Neither do genuine believers trouble themselves so much about the future punishment of sin. The real believer is only concerned about present separation from God. True, wise fathers may chasten their sons, but they do all this in love and for corrective purposes. They do not punish in anger, neither do they chastise in retribution.

Even if God were the stern and legal monarch of a universe in which justice ruled supreme, he certainly would not be satisfied with the childish scheme of substituting an innocent sufferer for a guilty offender.

The great thing about the death of Jesus, as it is related to the enrichment of human experience and the enlargement of the way of salvation, is not the fact of his death but rather the superb manner and the matchless spirit in which he met death.

This entire idea of the ransom of the atonement places salvation upon a plane of unreality; such a concept is purely philosophic. Human salvation is real; it is based on two realities which may be grasped by the creature’s faith and thereby become incorporated into individual human experience: the fact of the fatherhood of God and its correlated truth, the brotherhood of man. It is true, after all, that you are to be “forgiven your debts, even as you forgive your debtors.”


About the painting, from Wikipedia:

Christ of Saint John of the Cross is a painting by Salvador Dalí made in 1951. It depicts Jesus Christ on the cross in a darkened sky floating over a body of water complete with a boat and fishermen. Although it is a depiction of the crucifixion, it is devoid of nails, blood, and a crown of thorns, because, according to Dalí, he was convinced by a dream that these features would mar his depiction of Christ. Also in a dream, the importance of depicting Christ in the extreme angle evident in the painting was revealed to him.

The painting is known as the “Christ of Saint John of the Cross,” because its design is based on a drawing by the 16th century Spanish friar Saint John of the Cross. The composition of Christ is also based on a triangle and circle (the triangle is formed by Christ’s arms; the circle is formed by Christ’s head). The triangle, since it has three sides, can be seen as a reference to the Trinity, and the circle may be an allusion to Platonic thought.[1] On the bottom of his studies for the painting, Dalí explained its inspiration: “In the first place, in 1950, I had a ‘cosmic dream’ in which I saw this image in color and which in my dream represented the ‘nucleus of the atom.’ This nucleus later took on a metaphysical sense; I considered it ‘the very unity of the universe, ‘ the Christ!” [2]

The Usual Suspects

 Posted by on March 19, 2014 at 2:35 PM
Mar 192014

The Usual DerpsMay the derp with the biggest head win. Click for too close.

WATERLOO, IOWA —   Jimmy Joe Johnson, a member of the Iowa GOP’s State Central Committee and a former Iowa adviser to Ricky Santorum, said he spoke with unannounced praisedential candidate Ted Cruz about “tweaking” his economics-heavy message to best win over Iowa conservatives.

“You’ve got to enunciate the moral themes here,” Johnson told him, “Get a bigger cross, and wear it above your flag pin.  If you don’t, you’ll lose.”  So Ted tweaked it.

You’re probably surprised to see a super-slimmed-down Chris Christie front and center in the lineup.  No more than we are;  here’s what happened.  Six weeks ago Christie promised himself that if he “lost” a little bit in two months, he would lob the rest of his weight into the ring.  Nobody asked him whether he meant lose a kilo of cannabis, or cocaine, or human fat; or, you know, lost ground politically in New Jersey.  And we’re not sure why losing something is incentive to try and win something, but he swears— a lot— that he lost it;  well, actually he swears he’s just no longer looking for it.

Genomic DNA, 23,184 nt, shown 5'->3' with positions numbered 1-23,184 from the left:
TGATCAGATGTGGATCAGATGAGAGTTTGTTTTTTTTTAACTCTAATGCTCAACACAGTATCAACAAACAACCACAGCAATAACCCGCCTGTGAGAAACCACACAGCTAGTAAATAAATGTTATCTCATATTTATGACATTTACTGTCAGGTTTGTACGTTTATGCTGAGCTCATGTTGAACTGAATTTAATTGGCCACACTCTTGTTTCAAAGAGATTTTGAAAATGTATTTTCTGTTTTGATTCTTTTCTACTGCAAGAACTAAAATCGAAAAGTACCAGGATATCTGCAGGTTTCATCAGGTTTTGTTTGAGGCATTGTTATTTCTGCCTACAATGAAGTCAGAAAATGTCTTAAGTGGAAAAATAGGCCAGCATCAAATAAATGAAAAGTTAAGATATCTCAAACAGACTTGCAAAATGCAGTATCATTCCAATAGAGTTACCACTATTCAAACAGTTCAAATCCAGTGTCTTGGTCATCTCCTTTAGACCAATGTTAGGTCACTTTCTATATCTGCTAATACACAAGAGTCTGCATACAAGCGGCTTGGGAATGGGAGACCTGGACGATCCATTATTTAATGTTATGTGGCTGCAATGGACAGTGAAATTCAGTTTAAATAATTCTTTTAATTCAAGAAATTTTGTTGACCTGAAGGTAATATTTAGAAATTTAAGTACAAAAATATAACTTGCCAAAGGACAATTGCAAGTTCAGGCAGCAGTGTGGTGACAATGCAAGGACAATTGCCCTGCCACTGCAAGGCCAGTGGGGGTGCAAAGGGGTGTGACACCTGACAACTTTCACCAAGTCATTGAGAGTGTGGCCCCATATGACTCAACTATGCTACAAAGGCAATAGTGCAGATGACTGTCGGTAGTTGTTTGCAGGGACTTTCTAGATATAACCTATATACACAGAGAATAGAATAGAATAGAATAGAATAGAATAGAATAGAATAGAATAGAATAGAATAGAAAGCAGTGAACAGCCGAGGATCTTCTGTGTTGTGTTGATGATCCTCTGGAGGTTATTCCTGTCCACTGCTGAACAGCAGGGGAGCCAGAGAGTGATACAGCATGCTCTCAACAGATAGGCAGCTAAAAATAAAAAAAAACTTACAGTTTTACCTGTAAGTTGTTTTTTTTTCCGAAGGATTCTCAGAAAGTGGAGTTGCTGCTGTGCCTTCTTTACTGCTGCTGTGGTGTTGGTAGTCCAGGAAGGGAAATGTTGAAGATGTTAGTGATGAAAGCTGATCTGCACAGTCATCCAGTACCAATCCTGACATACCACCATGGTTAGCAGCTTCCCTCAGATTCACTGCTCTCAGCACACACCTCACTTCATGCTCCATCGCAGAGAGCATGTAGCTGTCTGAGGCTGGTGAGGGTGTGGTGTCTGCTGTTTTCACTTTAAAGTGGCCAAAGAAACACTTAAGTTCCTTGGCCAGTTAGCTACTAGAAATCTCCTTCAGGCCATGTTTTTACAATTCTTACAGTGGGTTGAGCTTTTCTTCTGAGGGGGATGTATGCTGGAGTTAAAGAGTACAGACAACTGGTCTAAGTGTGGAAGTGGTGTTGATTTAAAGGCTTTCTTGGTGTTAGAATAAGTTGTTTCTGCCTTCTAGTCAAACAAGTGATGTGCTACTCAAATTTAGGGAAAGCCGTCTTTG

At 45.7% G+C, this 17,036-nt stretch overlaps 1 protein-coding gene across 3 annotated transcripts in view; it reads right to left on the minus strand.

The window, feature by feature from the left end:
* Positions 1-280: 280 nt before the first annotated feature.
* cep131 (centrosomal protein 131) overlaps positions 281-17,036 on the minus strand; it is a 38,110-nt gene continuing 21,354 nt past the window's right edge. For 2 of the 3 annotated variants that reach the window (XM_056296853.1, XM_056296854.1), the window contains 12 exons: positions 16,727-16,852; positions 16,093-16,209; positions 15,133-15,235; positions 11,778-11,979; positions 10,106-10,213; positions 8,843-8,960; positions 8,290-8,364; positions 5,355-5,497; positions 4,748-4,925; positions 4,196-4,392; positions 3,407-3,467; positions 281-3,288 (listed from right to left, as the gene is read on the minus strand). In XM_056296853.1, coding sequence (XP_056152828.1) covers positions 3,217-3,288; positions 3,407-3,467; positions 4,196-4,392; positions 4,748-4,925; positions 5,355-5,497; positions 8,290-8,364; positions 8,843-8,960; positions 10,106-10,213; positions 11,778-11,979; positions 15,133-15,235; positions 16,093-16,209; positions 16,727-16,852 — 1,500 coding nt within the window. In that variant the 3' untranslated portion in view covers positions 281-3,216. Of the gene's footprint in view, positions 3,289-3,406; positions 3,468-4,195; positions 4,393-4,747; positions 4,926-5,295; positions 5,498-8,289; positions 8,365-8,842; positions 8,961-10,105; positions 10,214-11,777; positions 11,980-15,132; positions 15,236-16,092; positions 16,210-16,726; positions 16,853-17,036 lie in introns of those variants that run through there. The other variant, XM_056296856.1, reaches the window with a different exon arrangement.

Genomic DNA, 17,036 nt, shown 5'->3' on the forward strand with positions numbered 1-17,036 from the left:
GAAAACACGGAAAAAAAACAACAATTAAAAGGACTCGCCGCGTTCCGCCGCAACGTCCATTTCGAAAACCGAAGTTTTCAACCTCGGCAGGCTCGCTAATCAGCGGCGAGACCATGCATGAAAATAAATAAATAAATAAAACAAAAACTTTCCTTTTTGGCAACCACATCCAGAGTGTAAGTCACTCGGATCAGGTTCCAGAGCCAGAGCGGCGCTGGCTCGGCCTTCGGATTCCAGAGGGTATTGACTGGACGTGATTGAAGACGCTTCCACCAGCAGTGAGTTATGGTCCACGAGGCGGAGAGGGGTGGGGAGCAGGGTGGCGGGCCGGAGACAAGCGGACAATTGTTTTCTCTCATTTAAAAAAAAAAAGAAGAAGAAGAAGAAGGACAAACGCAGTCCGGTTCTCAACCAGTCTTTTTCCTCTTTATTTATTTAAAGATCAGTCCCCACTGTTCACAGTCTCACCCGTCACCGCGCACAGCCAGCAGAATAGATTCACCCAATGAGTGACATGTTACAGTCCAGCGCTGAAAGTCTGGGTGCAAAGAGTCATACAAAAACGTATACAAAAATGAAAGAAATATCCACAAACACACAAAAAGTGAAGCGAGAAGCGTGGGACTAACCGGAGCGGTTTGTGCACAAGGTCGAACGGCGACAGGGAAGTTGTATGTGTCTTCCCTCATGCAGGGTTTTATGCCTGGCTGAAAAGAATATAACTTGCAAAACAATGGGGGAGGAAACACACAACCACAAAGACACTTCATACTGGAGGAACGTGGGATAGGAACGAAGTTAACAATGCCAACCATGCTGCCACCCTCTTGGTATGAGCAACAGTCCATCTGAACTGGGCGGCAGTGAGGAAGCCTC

And then there’s citizen Ricky Santorum.

On the left end, a cranky little* Marco Rubio won’t shut up about nothing in particular.  And on the far right end, crippled Verbal Kint look-alike,** Randy Paul, who is still sniggering over that CPAC thing, is currently berating “potheads” that they’ll stop wanting to show up for work if they smoke all the time, annnnnd, they’ll get stupid and lazy and lose IQ points.  But Randy is drawing on real world experience:  remember that “Aqua Buddha” episode with his roomie?  No?  Seriously, NO??

Have you been smoking?



“Not tall enough to be president.” —Mr. Ann Coulter

**  Also “Not tall enough to be president.” —Mr. Ann Coulter

The original Usual Suspects.

What’s The Skinny?

 Posted by on March 14, 2014 at 7:41 PM
Mar 142014

Pee Wee I need a photo opportunity, I need a shot at redemption. . .

Yeah just click play while we talk.

The Indonesian flight is still missing and the Christie Bridge Fiasco is still expanding faster than his third chin. But it’s Friday, the weekend is here, we be kickin’ back.  So I went out to the guvmint box and got the mail.  Mixed in with the usual metric ton of forest waste paper was a slick, smelly NORDSTROM NERDSTROM Men’s Shop catalog magazine.  Inside were photos of skinny, underdeveloped man-children, wearing clothing that appeared uncomfortably tight, especially everwhere you normally want your clothing to be the most comfortable. Beh Cause, FASH UN.

Pee Wee DweebyDon’t want to end up a cartoon in a cartoon graveyard. . .

They instantly reminded me of Pee-wee Herman;  then I couldn’t see them any other way.

Pee Wee Wee WeeGet these mutts away from me;  I don’t find this stuff amusing anymore. . .

So I did the only snarkological thing I could do:  put Pee-wee in the clothes.  But I did not mess with the clothing itself;  those skinny fucking legs were there already.

PeeWhipped“Boss”?  There, I totally get it now.

But somebody at Nerdstrum’s knew that many people getting their 67 page junka-log would not understand what was up with the death-camp thin fash-un-something, so they included a helpful “Anatomy of a Modern Suit” chart, that points out the what-the-fuckness to us, the great t-shirt/sweatsuit/moomoo wearing masses.

. . .fashion still unduly dominates Urantia.
—The Urantia Papers

*Stereotypical nerds are commonly seen as intelligent but socially and physically awkward.  They are typically perceived as either lacking confidence or being indifferent or oblivious to the negative perceptions held of them by others, with the result that they become frequent objects of scorn, snark, ridicule, bullying, and social isolation.  Stereotypical “nerd” appearance includes very large glasses, braces, severe acne and high-water pants lifted up.  In the media, many nerds are portrayed as being physically unfit, either overweight or very thin.